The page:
April Fool’s Day Activities

Even though school is a place for learning, there is nothing wrong with having some fun from time to time. April Fool’s Day is definitely a time of the year when you can have more fun than usual. Here are some fun harmless pranks that your young students will enjoy.

The following April Fool’s Day project is one that you definitely want to consider.

First, choose a topic that you have been teaching and have several students pretend to write a large paper on the subject.

From there, tell these students to bring several pages into class on the day of the joke. Of course, they do not have to actually write the paper – just make other students think that they did.

When you get to class on the morning of April Fool’s, ask the students to turn in their paper. This is when the real fun begins. The students who were not involved with the joke are going to get worried and wonder what they are missing. After the tension builds up, you and the students who were aware of the project can jump up and scream “April Fools!”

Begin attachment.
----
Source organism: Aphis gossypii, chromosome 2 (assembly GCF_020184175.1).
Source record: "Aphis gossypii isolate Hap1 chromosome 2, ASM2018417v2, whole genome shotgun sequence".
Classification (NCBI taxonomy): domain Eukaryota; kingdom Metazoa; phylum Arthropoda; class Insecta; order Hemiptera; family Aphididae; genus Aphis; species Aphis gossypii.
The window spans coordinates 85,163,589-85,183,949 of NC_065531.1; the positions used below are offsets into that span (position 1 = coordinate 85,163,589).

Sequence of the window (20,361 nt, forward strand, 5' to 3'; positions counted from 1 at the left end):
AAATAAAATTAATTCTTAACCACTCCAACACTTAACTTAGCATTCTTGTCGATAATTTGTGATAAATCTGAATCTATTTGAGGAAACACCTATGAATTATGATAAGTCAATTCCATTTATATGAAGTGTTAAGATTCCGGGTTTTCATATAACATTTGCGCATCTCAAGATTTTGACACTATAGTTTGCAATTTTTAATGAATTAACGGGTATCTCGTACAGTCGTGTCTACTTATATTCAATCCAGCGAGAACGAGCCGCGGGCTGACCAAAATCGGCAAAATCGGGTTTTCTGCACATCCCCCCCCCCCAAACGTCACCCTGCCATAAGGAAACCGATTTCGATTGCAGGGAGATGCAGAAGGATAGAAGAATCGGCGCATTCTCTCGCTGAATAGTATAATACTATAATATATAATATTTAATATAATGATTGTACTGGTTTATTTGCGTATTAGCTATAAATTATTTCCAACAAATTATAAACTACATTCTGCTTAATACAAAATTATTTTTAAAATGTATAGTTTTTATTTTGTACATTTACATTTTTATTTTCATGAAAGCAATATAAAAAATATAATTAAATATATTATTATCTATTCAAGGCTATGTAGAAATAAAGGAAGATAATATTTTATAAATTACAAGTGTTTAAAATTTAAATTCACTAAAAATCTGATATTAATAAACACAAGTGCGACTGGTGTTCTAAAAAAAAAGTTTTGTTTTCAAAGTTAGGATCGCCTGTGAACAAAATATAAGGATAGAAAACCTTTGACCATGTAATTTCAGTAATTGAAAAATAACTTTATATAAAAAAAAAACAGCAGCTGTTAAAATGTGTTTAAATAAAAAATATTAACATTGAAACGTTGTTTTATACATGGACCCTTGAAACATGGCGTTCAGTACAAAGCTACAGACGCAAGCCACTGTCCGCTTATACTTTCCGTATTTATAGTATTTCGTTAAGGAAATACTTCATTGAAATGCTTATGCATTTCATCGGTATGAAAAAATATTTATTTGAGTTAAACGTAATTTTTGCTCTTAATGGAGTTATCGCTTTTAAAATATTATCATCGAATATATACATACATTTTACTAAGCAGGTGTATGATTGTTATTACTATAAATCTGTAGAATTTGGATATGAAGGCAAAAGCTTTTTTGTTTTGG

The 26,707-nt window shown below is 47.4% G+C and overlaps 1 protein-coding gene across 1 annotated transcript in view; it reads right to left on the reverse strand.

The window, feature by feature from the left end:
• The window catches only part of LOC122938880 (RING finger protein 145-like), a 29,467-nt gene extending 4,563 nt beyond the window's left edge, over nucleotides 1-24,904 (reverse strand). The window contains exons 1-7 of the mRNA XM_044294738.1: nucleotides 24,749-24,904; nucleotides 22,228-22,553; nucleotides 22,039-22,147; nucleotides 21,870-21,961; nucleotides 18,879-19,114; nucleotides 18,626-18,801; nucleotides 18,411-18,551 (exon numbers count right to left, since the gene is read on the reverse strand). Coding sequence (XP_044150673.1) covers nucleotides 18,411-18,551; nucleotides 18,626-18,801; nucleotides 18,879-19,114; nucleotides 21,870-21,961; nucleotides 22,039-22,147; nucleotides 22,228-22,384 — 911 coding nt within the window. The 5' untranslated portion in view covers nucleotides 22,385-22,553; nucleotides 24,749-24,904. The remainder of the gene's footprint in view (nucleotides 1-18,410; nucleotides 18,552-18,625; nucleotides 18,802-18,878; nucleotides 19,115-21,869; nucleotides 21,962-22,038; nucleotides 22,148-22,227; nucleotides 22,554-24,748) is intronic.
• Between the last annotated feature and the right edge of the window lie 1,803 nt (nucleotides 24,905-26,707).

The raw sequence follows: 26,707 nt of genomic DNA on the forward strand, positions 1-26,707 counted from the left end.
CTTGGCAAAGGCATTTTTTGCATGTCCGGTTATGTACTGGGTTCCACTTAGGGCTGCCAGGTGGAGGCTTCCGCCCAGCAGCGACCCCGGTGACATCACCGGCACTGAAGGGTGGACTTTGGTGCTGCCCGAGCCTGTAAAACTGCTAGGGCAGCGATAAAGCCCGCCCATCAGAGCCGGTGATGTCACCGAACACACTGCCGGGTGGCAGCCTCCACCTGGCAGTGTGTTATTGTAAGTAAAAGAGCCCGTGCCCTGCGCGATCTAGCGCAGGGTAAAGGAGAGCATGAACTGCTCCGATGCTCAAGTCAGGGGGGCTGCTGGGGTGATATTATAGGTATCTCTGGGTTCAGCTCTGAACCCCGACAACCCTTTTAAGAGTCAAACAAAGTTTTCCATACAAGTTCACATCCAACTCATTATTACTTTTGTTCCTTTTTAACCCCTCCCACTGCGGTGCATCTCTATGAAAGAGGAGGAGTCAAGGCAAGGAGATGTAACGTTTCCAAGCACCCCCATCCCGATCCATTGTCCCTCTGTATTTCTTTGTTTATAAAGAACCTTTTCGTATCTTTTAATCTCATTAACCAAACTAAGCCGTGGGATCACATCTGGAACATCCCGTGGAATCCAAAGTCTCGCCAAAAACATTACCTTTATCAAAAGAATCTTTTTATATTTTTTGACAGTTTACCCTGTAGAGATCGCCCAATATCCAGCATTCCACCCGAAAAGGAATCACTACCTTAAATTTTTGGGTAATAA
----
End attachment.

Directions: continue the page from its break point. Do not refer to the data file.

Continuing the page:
Of course, there are other April Fool’s Day jokes that you can take part in. Nobody really knows when this day got its start, but every year millions upon millions of people take part.

One of the most common April Fool’s Day projects is to give your students a story to fool other people with. This is the story that you can use: claim that April Fool’s Day was founded in the 1500s when the Gregorian calendar took over. Those who forgot to make the change were celebrating New Year’s on the wrong date, which led to them being teased.

Students can use this joke on their siblings, parents, or anybody else in their life. When the person begins to say “that is interesting” the student can shout “April Fool’s!” It works every time.

Finally, do not forget about this April Fools Day 2022 Fool’s Day project: have your students make a craft that will fall apart when their parents are looking at it. A greeting card with shoddy workmanship will work perfectly here.

Have your students fold a piece of paper in half, to make the “shape” of a greeting card. From there, have them cut out two shorter pieces of paper.

Third, tell your students to decorate the card as they always would.

Next, the student will past one of the shorter pieces in the middle so that the card barely opens once the glue is dry.

When the parent opens the card, they will hear the paper inside tear, thinking that they did it themselves. The child can then scream “April Fools” for a great laugh!

Leave a Reply

Your email address will not be published.